While hacking activities are often a nuisance and can sometimes result in financial loss, a new weakness demonstrated at the DefCon security conference in Las Vegas this past week also shows how hacking can even declare you legally dead.
Among the seven most highly anticipated talks (as ranked by eWEEK) at this year's Black Hat and DefCon security conferences, the session titled "I Will Kill You" from Australian security researcher Chris Rock, CEO of Kustodian, did not disappoint. DefCon attendees braved long lines to get into the packed session in which many attendees sat on the floor in between aisles and at the front of the room, all trying to see and hear the highly anticipated talk.
During his presentation, Rock outlined the process by which an individual could legally be declared dead, with an accompanying death certificate. It's a process that involves multiple steps that can be taken online thanks to the lack of proper forms of validation checking to ensure information authenticity.
Many states in the United States have an Electronic Death Record System (EDRS) that medical practitioners use to log patient deaths, according to Rock. To get access to many of those EDRS platforms, doctors use a self-service mechanism to register on their own, he said. Since registration in the EDRS largely requires just publicly available information about medical practitioners, it is relatively easy for an attacker to gain access to the system, he added.
In cases where cause of death is questionable or due to some form violence, that death is referred to a coroner or medical examiner for supplementary analysis. However, when a death is reported to be from natural causes, there typically is not a secondary examination. In those cases, Rock said, once the death is registered via an EDRS, there typically isn't even a phone call made to the doctor to verify the information.
After the doctor has filled out the required information in the EDRS, the next step of the process involves the funeral director. Rock noted that the process for online registration as a funeral director is much the same as it is for EDRS, where all the information is publicly available online.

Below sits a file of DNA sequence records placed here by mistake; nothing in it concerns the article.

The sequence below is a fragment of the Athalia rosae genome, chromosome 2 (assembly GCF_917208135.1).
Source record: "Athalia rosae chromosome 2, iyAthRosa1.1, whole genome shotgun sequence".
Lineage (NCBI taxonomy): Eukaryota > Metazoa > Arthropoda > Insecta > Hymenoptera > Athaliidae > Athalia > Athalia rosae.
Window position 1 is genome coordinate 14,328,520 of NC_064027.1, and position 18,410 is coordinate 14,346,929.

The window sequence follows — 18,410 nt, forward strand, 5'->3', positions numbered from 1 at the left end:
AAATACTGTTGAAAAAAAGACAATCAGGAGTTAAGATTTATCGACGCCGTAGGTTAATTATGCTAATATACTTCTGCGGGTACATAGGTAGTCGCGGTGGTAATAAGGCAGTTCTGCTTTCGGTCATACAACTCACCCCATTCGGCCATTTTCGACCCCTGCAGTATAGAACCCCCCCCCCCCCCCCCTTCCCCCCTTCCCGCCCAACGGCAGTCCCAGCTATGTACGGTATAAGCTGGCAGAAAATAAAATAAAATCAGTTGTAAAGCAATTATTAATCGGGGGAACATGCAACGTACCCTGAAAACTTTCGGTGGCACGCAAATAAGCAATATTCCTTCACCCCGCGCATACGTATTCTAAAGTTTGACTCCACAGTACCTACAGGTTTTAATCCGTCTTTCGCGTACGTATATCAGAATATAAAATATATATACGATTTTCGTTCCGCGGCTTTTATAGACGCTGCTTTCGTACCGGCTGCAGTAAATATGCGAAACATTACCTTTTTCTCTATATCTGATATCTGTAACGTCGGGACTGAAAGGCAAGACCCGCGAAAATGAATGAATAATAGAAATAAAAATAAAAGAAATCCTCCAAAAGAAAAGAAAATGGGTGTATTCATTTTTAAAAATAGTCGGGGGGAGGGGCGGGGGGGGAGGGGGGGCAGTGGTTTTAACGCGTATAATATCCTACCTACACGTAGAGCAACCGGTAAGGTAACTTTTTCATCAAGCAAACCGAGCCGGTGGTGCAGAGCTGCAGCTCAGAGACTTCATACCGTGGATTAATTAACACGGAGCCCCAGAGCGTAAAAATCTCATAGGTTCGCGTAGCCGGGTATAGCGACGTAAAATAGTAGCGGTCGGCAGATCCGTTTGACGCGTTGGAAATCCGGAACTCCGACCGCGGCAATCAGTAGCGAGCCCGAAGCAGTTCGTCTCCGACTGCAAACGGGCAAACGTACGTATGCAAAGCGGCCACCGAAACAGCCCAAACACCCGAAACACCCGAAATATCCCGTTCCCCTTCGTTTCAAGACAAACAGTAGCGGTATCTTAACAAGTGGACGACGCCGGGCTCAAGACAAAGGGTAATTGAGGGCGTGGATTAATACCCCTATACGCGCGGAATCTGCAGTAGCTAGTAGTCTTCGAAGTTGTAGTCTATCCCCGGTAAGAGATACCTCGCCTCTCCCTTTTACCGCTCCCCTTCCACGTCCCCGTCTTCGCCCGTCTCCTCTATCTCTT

During his DefCon presentation, Rock demonstrated how he applied to be a funeral director through an online registration process. In fact, he showed the email he got three days after applying that showed that he had successfully become a funeral director in Australia. In the United States, requirements for becoming a funeral directory vary across the country. For example, in California all you need is an Arts degree while in Colorado, there are no prerequisites.
The charismatic Rock also showed how the EDRS platform has a bulk upload system.
"The bulk upload comes in handy when you want to kill off a lot of people really quickly," Rock quipped.
Going a step further, Rock took direct aim at DefCon founder Jeff Moss.
"I know it's not good form to kill your host, but this a death certificate for Jeff Moss," Rock said as he showed a screenshot of an EDRS form with Moss' name on it as the audience erupted into laughter. "He doesn't know he's dead, he's still walking around, but on paper he's dead and that might be a problem for him when he travels."
As to why a hacker might want to manipulate the death certificate system, Rock offered such reasons as life insurance fraud or just to make life difficult for someone by getting them declared dead legally. Rock added that he knows that Moss has a lot of money and since he wants some of it, he went through the process of making sure there is a will that directs the money to where Rock wants it.
While the topic of Rock's session was largely about death, the same types of registration weaknesses also apply to the online birth registration system. As such, a hacker can virtually birth a person just as easily as he or she could declare a person dead through an online registration system.
Rock has written a book, titled The Baby Harvest: How Virtual Babies Became the Future of Terrorist Financing and Money Laundering, that details the whole process.
While much of Rock's DefCon presentation was delivered as a tongue-in-cheek overview of how to kill or birth someone, there is a very serious lesson about security in general that sits at the core.
Fundamentally, the reason why a hacker could potentially falsely register a death or a birth is due to the use of do-it-yourself (DIY) portals that lack robust authentication and identity verification mechanisms. Security—whether it's for banking information, email or a death registration—should always involve multiple layers of authentication and verification. As Rock's presentation correctly points out, not having proper verification could (legally) kill you.
Sean Michael Kerner is a senior editor at eWEEK and InternetNews.com. Follow him on Twitter @TechJournalist.